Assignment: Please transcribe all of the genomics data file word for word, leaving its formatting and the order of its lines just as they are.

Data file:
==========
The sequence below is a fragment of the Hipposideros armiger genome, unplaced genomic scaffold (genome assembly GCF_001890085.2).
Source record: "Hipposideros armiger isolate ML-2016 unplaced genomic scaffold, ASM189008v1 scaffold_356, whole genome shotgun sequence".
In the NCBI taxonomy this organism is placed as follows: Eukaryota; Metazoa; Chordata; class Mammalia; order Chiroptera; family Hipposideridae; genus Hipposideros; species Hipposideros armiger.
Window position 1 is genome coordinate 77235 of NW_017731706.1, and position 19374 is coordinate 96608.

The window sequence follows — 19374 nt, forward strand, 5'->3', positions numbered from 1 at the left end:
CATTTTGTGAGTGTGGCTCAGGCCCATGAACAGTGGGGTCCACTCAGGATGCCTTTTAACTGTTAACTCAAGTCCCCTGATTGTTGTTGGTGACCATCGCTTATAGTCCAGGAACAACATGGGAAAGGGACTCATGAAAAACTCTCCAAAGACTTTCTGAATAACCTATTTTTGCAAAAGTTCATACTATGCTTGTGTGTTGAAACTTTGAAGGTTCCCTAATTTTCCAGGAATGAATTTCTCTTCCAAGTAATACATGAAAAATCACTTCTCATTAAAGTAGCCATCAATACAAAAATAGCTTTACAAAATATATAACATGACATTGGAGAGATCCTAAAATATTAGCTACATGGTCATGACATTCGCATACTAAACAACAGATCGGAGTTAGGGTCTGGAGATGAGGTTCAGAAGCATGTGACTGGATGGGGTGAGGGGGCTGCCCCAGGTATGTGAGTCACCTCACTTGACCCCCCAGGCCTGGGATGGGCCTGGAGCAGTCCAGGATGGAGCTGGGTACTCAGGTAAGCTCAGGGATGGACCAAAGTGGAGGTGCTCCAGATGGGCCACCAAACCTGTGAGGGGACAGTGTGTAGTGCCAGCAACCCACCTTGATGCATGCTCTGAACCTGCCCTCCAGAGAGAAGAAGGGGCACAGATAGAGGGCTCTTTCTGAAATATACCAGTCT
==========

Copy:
The sequence below is a fragment of the Hipposideros armiger genome, unplaced genomic scaffold (genome assembly GCF_001890085.2).
Source record: "Hipposideros armiger isolate ML-2016 unplaced genomic scaffold, ASM189008v1 scaffold_356, whole genome shotgun sequence".
In the NCBI taxonomy this organism is placed as follows: Eukaryota; Metazoa; Chordata; class Mammalia; order Chiroptera; family Hipposideridae; genus Hipposideros; species Hipposideros armiger.
Window position 1 is genome coordinate 77235 of NW_017731706.1, and position 19374 is coordinate 96608.

The window sequence follows — 19374 nt, forward strand, 5'->3', positions numbered from 1 at the left end:
CATTTTGTGAGTGTGGCTCAGGCCCATGAACAGTGGGGTCCACTCAGGATGCCTTTTAACTGTTAACTCAAGTCCCCTGATTGTTGTTGGTGACCATCGCTTATAGTCCAGGAACAACATGGGAAAGGGACTCATGAAAAACTCTCCAAAGACTTTCTGAATAACCTATTTTTGCAAAAGTTCATACTATGCTTGTGTGTTGAAACTTTGAAGGTTCCCTAATTTTCCAGGAATGAATTTCTCTTCCAAGTAATACATGAAAAATCACTTCTCATTAAAGTAGCCATCAATACAAAAATAGCTTTACAAAATATATAACATGACATTGGAGAGATCCTAAAATATTAGCTACATGGTCATGACATTCGCATACTAAACAACAGATCGGAGTTAGGGTCTGGAGATGAGGTTCAGAAGCATGTGACTGGATGGGGTGAGGGGGCTGCCCCAGGTATGTGAGTCACCTCACTTGACCCCCCAGGCCTGGGATGGGCCTGGAGCAGTCCAGGATGGAGCTGGGTACTCAGGTAAGCTCAGGGATGGACCAAAGTGGAGGTGCTCCAGATGGGCCACCAAACCTGTGAGGGGACAGTGTGTAGTGCCAGCAACCCACCTTGATGCATGCTCTGAACCTGCCCTCCAGAGAGAAGAAGGGGCACAGATAGAGGGCTCTTTCTGAAATATACCAGTCT